We are tremendously thankful to Dave Mawhinney, Craig Markovitz, Robb Myer, and the Swartz Center staff for mentoring and guiding us through the startup journey.

What founder or entrepreneur inspired you to start your own entrepreneurial journey? How did he or she prove motivational to you? Jack Ma famously said, “As an entrepreneur, you have got to get used to being challenged. Having to get used to being said ‘no’ to by other people, by investors, by your customers, by people.” This rejection should be treated as an opportunity. If you’re met with some level of skepticism or critique, you’re on to something. When we first pitched Talent IPO, we received a lot of critical reactions, and sometimes even ridicule. This excited us because change doesn’t happen overnight and it meant people were actually thinking about our proposition. Over time, our idea began to sink in and resonate with audiences. We went on to win the PDMA pitch competition, advance to the final round of the Carnegie Mellon McGinnis Venture Competition, earn acceptance into Carnegie Mellon’s VentureBridge Accelerator program, and sign our first customers.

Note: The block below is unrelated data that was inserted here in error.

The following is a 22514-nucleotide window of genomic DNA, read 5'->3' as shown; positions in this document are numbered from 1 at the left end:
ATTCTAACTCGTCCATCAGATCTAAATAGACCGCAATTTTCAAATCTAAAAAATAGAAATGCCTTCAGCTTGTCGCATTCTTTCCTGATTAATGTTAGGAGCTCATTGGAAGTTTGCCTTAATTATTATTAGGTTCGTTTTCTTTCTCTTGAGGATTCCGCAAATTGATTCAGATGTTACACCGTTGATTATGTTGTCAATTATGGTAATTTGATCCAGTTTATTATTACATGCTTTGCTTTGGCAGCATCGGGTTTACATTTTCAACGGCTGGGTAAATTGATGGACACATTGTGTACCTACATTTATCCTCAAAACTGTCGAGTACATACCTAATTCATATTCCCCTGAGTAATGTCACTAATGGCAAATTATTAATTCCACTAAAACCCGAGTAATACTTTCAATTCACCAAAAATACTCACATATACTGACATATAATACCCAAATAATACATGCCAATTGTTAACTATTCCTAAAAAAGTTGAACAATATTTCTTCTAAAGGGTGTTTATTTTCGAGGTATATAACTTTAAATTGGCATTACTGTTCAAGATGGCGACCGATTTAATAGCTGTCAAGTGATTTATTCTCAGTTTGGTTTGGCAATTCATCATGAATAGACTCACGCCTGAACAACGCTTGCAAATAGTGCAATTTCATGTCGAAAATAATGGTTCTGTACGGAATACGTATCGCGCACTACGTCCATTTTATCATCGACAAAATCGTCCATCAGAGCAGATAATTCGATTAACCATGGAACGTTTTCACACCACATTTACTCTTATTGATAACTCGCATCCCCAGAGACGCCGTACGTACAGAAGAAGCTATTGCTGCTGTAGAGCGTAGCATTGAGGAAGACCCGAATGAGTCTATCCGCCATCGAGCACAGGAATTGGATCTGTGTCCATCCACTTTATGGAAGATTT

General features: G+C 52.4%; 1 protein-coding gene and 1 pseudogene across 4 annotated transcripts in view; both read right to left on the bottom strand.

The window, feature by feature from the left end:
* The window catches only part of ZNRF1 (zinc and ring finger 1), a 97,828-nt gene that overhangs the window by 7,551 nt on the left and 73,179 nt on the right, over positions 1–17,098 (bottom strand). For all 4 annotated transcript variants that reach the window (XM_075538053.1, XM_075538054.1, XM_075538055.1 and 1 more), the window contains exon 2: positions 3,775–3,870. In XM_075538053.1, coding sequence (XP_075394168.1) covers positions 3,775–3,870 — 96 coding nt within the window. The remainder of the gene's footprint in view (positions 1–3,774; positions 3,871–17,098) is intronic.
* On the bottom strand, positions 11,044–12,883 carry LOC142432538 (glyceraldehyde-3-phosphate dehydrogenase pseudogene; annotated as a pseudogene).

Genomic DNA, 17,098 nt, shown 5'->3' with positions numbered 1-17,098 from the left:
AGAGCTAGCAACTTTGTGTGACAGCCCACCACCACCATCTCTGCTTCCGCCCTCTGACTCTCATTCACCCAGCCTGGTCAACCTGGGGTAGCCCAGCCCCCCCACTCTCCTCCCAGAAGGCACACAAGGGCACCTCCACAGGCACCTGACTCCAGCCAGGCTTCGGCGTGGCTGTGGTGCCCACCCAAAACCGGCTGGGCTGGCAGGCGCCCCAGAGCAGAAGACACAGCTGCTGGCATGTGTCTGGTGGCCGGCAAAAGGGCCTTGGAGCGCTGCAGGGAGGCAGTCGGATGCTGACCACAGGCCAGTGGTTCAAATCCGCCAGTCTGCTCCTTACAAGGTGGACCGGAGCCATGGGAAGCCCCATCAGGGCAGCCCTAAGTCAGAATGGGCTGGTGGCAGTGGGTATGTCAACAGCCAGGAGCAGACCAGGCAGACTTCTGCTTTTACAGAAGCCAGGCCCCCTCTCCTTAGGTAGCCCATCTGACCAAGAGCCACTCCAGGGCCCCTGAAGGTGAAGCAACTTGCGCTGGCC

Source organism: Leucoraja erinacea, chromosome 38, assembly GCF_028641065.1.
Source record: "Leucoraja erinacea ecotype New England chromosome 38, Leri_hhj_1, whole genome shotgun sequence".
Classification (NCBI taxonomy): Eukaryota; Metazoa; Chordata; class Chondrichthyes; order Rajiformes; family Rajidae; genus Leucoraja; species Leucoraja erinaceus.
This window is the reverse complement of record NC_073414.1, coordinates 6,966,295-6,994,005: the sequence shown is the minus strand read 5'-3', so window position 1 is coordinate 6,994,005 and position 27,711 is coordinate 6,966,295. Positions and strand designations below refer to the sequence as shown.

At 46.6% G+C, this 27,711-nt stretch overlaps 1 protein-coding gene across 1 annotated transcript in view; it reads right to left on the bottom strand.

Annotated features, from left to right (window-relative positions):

Jack Ma has undergone tremendous failures in his life but kept moving forward. He continues to be our source of inspiration when we have those tough moments.

Which MBA class has been most valuable in building your startup and what was the biggest lesson you gained from it? The initial idea for our startup was born out of the Commercialization and Innovation Strategy course taught by Professor Craig Markovitz. The MBA class focuses on the upfront strategic market thinking that must be the basis of a proactive and potent business plan to introduce innovations to the marketplace. We were able to apply innovation frameworks, methodologies, and case studies from the classroom toward developing our solution to tackle the student debt crisis. The Commercialization course provided Talent IPO with the tools to identify the market need, conduct customer discovery, and build our early business model.

The biggest lesson from the class was about understanding widespread problems and creating solutions that address a significant market need. Craig always reiterated, “Don’t be a solution looking for a problem. Find the problem to be solved first.”

What is your long-term goal with your startup? We believe that when students make career decisions based on actual interest (as opposed to fear of fulfilling a debt), they can flourish. After we launch our first MVP at Tepper, we want to develop a successful playbook and eventually scale Talent IPO to the top 50 U.S. graduate schools. Future opportunities also include medical and law schools.

Our long-term goal is to ensure students have the flexibility to pursue what they’re passionate about and that paying for school shouldn’t be based on one’s financial situation.